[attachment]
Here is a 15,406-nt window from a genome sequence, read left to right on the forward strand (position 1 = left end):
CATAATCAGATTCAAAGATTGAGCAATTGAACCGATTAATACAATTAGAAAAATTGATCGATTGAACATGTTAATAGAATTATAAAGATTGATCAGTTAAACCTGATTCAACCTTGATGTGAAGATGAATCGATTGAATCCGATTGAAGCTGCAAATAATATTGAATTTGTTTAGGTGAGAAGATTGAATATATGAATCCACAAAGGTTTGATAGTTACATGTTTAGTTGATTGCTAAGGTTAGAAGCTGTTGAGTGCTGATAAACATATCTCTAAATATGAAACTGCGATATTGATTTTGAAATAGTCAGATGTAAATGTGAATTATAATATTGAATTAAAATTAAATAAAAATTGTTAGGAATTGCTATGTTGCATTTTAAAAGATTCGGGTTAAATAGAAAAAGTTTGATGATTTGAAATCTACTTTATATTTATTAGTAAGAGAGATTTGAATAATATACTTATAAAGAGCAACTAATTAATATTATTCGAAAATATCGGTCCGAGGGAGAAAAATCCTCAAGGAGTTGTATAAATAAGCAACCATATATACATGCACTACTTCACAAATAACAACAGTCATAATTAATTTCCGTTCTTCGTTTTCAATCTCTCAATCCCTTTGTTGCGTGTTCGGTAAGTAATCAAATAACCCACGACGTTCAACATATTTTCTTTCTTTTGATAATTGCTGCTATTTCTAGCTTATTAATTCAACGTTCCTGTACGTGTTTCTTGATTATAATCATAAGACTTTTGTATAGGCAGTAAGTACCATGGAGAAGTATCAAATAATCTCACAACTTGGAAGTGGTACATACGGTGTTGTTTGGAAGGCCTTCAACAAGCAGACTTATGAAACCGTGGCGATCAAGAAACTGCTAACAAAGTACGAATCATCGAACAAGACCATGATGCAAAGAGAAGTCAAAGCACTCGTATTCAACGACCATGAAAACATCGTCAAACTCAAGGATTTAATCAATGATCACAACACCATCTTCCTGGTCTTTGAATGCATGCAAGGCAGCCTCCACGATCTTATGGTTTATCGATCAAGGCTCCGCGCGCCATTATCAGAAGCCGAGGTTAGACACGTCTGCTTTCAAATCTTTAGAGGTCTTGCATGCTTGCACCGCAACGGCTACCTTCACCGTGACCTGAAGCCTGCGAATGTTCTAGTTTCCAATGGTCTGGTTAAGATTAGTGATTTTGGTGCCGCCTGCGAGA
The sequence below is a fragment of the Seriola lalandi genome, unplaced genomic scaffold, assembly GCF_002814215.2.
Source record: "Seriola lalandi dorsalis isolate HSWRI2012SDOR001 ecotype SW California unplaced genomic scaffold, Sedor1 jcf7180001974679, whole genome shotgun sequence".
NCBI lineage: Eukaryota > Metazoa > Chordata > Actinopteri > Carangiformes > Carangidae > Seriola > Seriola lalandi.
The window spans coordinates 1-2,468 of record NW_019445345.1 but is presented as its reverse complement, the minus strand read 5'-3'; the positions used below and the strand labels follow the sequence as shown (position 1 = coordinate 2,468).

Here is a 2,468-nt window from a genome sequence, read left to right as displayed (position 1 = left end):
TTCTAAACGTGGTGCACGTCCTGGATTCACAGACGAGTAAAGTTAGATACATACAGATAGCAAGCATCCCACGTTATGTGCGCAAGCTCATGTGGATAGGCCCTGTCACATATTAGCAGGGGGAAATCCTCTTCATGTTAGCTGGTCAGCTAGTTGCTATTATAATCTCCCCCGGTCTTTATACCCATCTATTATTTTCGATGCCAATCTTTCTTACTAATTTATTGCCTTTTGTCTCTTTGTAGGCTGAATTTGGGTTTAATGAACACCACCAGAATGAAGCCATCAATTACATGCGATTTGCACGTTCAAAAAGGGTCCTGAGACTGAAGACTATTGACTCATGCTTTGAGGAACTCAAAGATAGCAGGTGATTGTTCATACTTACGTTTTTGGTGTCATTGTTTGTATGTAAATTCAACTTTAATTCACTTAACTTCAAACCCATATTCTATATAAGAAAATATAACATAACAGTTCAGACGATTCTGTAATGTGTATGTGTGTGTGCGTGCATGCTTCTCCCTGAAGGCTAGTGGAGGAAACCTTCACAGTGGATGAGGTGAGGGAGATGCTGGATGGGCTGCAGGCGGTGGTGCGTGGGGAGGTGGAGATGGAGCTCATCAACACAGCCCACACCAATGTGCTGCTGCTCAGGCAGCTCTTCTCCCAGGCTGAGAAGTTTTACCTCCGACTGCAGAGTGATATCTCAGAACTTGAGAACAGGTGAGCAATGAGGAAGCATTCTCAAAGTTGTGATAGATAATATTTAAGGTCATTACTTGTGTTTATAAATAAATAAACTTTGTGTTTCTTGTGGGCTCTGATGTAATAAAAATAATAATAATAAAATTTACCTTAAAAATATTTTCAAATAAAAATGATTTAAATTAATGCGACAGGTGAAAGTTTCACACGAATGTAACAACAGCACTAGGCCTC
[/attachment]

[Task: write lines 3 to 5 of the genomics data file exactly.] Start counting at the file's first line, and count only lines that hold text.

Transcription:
The sequence below is a fragment of the Seriola lalandi genome, unplaced genomic scaffold, assembly GCF_002814215.2.
Source record: "Seriola lalandi dorsalis isolate HSWRI2012SDOR001 ecotype SW California unplaced genomic scaffold, Sedor1 jcf7180001974679, whole genome shotgun sequence".
NCBI lineage: Eukaryota > Metazoa > Chordata > Actinopteri > Carangiformes > Carangidae > Seriola > Seriola lalandi.